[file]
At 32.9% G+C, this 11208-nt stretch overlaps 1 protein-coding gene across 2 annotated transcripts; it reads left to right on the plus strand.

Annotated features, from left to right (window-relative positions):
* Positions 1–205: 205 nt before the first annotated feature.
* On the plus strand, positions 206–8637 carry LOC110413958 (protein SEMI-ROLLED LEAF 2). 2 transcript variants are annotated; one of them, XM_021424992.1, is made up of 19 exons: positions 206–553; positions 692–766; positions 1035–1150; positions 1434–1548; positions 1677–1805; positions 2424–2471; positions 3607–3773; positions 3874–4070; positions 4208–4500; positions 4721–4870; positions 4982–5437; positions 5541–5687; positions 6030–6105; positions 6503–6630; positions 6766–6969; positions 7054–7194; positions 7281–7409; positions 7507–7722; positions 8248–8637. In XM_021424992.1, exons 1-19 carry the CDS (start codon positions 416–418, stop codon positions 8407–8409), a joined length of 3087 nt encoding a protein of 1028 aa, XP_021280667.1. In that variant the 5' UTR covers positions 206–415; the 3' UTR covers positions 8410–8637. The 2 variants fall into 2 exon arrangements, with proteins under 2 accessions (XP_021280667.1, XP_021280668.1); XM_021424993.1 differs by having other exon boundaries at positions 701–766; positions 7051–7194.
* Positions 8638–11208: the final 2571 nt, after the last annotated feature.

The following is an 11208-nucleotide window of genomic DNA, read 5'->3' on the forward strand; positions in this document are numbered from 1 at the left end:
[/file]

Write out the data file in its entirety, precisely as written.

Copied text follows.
At 32.9% G+C, this 11208-nt stretch overlaps 1 protein-coding gene across 2 annotated transcripts; it reads left to right on the plus strand.

Annotated features, from left to right (window-relative positions):
* Positions 1–205: 205 nt before the first annotated feature.
* On the plus strand, positions 206–8637 carry LOC110413958 (protein SEMI-ROLLED LEAF 2). 2 transcript variants are annotated; one of them, XM_021424992.1, is made up of 19 exons: positions 206–553; positions 692–766; positions 1035–1150; positions 1434–1548; positions 1677–1805; positions 2424–2471; positions 3607–3773; positions 3874–4070; positions 4208–4500; positions 4721–4870; positions 4982–5437; positions 5541–5687; positions 6030–6105; positions 6503–6630; positions 6766–6969; positions 7054–7194; positions 7281–7409; positions 7507–7722; positions 8248–8637. In XM_021424992.1, exons 1-19 carry the CDS (start codon positions 416–418, stop codon positions 8407–8409), a joined length of 3087 nt encoding a protein of 1028 aa, XP_021280667.1. In that variant the 5' UTR covers positions 206–415; the 3' UTR covers positions 8410–8637. The 2 variants fall into 2 exon arrangements, with proteins under 2 accessions (XP_021280667.1, XP_021280668.1); XM_021424993.1 differs by having other exon boundaries at positions 701–766; positions 7051–7194.
* Positions 8638–11208: the final 2571 nt, after the last annotated feature.

The following is an 11208-nucleotide window of genomic DNA, read 5'->3' on the forward strand; positions in this document are numbered from 1 at the left end: